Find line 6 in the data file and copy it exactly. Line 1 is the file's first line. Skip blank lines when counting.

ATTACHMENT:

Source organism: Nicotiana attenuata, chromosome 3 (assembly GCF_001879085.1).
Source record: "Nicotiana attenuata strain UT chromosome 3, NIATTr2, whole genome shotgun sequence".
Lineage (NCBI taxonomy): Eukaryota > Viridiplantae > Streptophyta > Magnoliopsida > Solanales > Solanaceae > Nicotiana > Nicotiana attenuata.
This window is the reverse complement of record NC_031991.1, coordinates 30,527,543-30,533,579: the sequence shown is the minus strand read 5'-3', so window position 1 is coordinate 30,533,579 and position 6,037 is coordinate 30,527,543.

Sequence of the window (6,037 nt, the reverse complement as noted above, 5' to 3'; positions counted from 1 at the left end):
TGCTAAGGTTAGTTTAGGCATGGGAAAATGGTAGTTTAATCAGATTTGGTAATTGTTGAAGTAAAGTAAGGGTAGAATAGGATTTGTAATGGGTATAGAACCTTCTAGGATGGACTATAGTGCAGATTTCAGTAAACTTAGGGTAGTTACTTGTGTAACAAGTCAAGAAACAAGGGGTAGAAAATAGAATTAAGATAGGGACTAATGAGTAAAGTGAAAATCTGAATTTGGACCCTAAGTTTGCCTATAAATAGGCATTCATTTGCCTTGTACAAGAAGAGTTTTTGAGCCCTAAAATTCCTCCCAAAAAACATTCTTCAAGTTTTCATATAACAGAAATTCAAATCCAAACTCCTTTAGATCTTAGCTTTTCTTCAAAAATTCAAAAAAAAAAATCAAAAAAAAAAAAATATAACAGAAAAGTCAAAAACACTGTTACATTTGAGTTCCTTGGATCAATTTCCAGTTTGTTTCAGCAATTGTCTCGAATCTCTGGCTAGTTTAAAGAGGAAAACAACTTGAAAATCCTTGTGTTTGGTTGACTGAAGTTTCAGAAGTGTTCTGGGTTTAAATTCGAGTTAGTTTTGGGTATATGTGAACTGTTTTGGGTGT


TGCTAAGGTTAGTTTAGGCATGGGAAAATGGTAGTTTAATCAGATTTGGTAATTGTTGAAGTAAAGTAAGGGTAGAATAGGATTTGTAATGGGTATAGAACCTTCTAGGATGGACTATAGTGCAGATTTCAGTAAACTTAGGGTAGTTACTTGTGTAACAAGTCAAGAAACAAGGGGTAGAAAATAGAATTAAGATAGGGACTAATGAGTAAAGTGAAAATCTGAATTTGGACCCTAAGTTTGCCTATAAATAGGCATTCATTTGCCTTGTACAAGAAGAGTTTTTGAGCCCTAAAATTCCTCCCAAAAAACATTCTTCAAGTTTTCATATAACAGAAATTCAAATCCAAACTCCTTTAGATCTTAGCTTTTCTTCAAAAATTCAAAAAAAAAAATCAAAAAAAAAAAAATATAACAGAAAAGTCAAAAACACTGTTACATTTGAGTTCCTTGGATCAATTTCCAGTTTGTTTCAGCAATTGTCTCGAATCTCTGGCTAGTTTAAAGAGGAAAACAACTTGAAAATCCTTGTGTTTGGTTGACTGAAGTTTCAGAAGTGTTCTGGGTTTAAATTCGAGTTAGTTTTGGGTATATGTGAACTGTTTTGGGTGT